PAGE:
After winning the race to become Japan's prime minister on a message of carrying the torch of predecessor Shinzo Abe, new leader Yoshihide Suga will now perhaps be most challenged in foreign policy and national security.
No shortage of issues await him on the international stage, including the ever-deepening Sino-American rift and the still-raging COVID-19 pandemic.
In his inaugural news conference, Suga said he will base his foreign policy on a functioning Japan-U.S. alliance.
The White House, for its part, issued a congratulatory message noting that the bilateral relationship "has never been stronger" and that President Donald Trump "looks forward to working with Prime Minister Suga to make it even stronger."
The alliance remains the cornerstone of Japan's foreign policy and national security. First on the calendar is the U.S. presidential election in November. No matter who wins -- Trump or former Vice President Joe Biden -- Suga must act fast and reaffirm with the American leader the importance of the alliance.
Diplomacy increasingly relies on the personal relationships between leaders these days. Abe and Trump were the ultimate exemplars of this trend. For Suga, whose diplomatic prowess has yet to be tested, the key to success in dealing with the U.S. is whether he can quickly build a relationship of trust with the president that allows candid discussions even when their positions differ.
The U.S. is set to press Japan to shoulder a greater share of the cost of hosting American troops. This is scheduled to happen by the end of the year. Japan needs to understand the desire in Washington to push allies to do more, regardless of who is sitting in the White House.
Abe's track record on diplomacy and security was bold. But even he left much to be desired in managing relations with neighbors. Suga was therefore spot on when he expressed a desire to build stable ties with neighboring countries.
Diplomacy with Beijing ideally needs to take a strategic approach in line with the Japan-U.S. alliance.
China's initial response to the new coronavirus has brewed distrust in Japan. So has the evisceration of "one country, two systems" via the new security law imposed on Hong Kong.
Around the waters of the Japanese-administered Senkaku Islands, which China claims as the Diaoyu, Chinese vessels sailed for extended periods along the contiguous zone and repeatedly made incursions into Japan's territorial waters.
Prior to taking office, Suga expressed reservations about the wisdom of forging an anti-China security alliance. Even so, he should clearly and firmly convey to Beijing Japan's positions on such issues as Hong Kong and human rights abuses against Uighurs in Xinjiang.
Chinese President Xi Jinping's planned state visit to Japan, originally slated for April, has been put off due to the pandemic. Japan and China, the third- and second-largest economies, can work closely in tackling various global challenges only if the poisonous atmosphere of distrust between the two capitals is removed. There is a long list of issues on which the two nations can and should cooperate once the pandemic is over.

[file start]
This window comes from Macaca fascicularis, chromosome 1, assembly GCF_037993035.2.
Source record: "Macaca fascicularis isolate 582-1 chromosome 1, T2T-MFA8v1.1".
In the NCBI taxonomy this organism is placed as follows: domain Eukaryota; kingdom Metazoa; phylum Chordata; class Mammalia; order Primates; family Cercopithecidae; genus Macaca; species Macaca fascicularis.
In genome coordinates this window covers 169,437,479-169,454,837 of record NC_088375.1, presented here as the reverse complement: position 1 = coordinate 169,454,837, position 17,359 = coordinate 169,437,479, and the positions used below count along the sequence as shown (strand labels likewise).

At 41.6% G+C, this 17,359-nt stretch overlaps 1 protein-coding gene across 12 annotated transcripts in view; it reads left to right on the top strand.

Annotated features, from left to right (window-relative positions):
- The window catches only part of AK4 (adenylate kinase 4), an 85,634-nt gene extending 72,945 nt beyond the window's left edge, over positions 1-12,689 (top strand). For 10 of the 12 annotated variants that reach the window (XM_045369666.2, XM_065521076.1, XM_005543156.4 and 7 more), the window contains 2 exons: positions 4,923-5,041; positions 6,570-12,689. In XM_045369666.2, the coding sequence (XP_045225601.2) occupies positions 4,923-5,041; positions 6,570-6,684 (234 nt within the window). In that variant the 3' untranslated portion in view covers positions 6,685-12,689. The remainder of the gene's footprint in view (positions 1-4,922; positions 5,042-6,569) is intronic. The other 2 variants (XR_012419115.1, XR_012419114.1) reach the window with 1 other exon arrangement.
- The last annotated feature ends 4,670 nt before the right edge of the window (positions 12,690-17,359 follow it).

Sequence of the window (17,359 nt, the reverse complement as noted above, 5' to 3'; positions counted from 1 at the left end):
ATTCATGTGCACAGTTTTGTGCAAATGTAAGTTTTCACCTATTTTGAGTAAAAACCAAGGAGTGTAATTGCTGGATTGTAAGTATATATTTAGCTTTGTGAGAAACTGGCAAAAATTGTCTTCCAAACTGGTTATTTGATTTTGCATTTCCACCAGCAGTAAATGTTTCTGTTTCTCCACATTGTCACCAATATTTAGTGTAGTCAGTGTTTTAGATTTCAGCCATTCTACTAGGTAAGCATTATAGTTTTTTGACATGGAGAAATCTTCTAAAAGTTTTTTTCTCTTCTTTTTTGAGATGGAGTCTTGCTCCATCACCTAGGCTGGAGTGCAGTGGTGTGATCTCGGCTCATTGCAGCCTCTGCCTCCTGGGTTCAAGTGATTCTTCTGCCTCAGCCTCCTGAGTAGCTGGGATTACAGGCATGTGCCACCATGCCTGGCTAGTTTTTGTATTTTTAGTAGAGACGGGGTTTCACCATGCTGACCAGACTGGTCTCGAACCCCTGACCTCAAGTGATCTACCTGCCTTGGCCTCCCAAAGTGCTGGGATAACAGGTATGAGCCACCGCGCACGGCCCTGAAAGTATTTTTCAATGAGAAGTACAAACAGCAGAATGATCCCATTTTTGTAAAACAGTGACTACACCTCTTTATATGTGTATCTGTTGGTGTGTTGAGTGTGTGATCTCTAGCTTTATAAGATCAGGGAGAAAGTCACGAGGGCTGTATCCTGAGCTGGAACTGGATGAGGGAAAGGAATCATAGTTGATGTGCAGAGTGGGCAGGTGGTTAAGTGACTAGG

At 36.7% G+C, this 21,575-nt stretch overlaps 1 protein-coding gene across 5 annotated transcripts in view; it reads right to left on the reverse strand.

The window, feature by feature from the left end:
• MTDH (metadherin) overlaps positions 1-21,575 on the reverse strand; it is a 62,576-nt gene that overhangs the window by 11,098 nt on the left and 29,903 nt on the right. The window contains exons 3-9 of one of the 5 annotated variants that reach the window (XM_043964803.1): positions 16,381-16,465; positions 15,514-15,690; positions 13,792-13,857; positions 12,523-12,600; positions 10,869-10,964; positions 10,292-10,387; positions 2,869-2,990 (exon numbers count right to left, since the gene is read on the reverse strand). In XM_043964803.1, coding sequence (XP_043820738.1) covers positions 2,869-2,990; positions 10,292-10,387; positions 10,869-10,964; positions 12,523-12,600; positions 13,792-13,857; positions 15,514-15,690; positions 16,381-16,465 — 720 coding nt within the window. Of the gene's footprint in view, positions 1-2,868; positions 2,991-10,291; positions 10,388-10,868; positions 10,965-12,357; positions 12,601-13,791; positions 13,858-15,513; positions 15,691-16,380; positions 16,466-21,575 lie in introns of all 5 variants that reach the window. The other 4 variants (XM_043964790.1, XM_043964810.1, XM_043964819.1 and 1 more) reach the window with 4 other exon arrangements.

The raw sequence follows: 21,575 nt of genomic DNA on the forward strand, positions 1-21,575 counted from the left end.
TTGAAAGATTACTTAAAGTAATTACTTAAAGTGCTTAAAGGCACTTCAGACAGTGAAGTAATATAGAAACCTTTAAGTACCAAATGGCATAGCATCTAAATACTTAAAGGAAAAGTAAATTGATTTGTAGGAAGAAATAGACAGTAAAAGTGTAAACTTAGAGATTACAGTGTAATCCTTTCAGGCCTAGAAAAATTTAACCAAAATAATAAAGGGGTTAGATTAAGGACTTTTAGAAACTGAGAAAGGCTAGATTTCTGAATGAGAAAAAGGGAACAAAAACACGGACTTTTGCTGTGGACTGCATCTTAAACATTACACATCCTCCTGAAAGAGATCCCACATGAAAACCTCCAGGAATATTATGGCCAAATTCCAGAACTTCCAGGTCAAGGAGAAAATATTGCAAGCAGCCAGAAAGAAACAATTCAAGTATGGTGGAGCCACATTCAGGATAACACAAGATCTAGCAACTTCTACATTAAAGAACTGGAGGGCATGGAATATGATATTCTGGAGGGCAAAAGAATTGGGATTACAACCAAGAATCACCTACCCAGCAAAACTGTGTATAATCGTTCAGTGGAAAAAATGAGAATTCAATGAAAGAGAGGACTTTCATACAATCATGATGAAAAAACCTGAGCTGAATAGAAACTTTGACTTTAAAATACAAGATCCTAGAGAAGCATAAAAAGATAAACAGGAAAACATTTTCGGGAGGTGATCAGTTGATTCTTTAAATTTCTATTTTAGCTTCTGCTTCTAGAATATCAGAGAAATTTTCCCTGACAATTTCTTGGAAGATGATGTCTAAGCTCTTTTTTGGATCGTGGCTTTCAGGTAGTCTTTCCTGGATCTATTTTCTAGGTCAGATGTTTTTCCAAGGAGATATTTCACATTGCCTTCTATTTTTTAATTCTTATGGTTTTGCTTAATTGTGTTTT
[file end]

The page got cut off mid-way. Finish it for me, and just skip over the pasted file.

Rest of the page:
The ice-cold state of Japan-South Korea relations can only have negative economic and security effects. If the annual extension of the intelligence-sharing arrangement known as the General Security of Military Information Agreement becomes a bone of contention every fall, it will hamper the U.S.-Japan-South Korea alliance that forms the linchpin of East Asian security.
There remains a wide rift between the two countries over the issue of Japanese compensation to Korean wartime laborers drafted to work in Japan, known as choyoko. The two sides should start their efforts to patch up their relationship by taking steps to ease the mutual distrust.
The prime minister said retrieving Japanese citizens abducted by North Korea in the 1970s and '80s is his top priority. But just waiting for an opportunity to present itself is not enough to create a breakthrough. Japan must push for the resumption of U.S.-North Korea denuclearization talks and use everything in its power to solve the abduction issue.
Peace treaty talks with Russia are also an uphill battle. The four northern islands illegally occupied by the Soviet Union in the last days of World War II are an inherent part of Japan. Tokyo has no choice but to stick to that principle and negotiate persistently.
On the domestic security front, Abe began, and left unfinished, a discussion on pursuing a new way to protect against incoming ballistic missiles now that the Aegis Ashore deployment has been halted.
Enemy-base attack capabilities are one way to bolster defense, but there still needs to be a thorough assessment about the effectiveness of that approach, as well as coordination with the U.S. As this is potentially a shift in defense policy, the public deserves a clear explanation.
The Abe government's Free and Open Indo-Pacific Strategy was widely praised in the international community for its foresight. It makes sense to expand on those talks, amid heightened national security concerns around the country.
Japan is best suited to leading multinational diplomacy. The signing of the Trans-Pacific Partnership and the Japan-EU Economic Partnership Agreement at a time when the world tilted toward protectionism were fruits of Japan's commitment to free trade. This effort should continue.
The choice of foreign minister, a holdover from the previous government, and defense minister, Abe's brother, signal a continuation of the previous regime. Suga says he will lean on all means available, including consulting predecessors, on foreign policy matters.
Abe's playbook of deepening cooperation with like-minded countries is well worth following. At the same time, we look forward to seeing Suga's own foreign policy vision for ensuring peace and security in East Asia and beyond.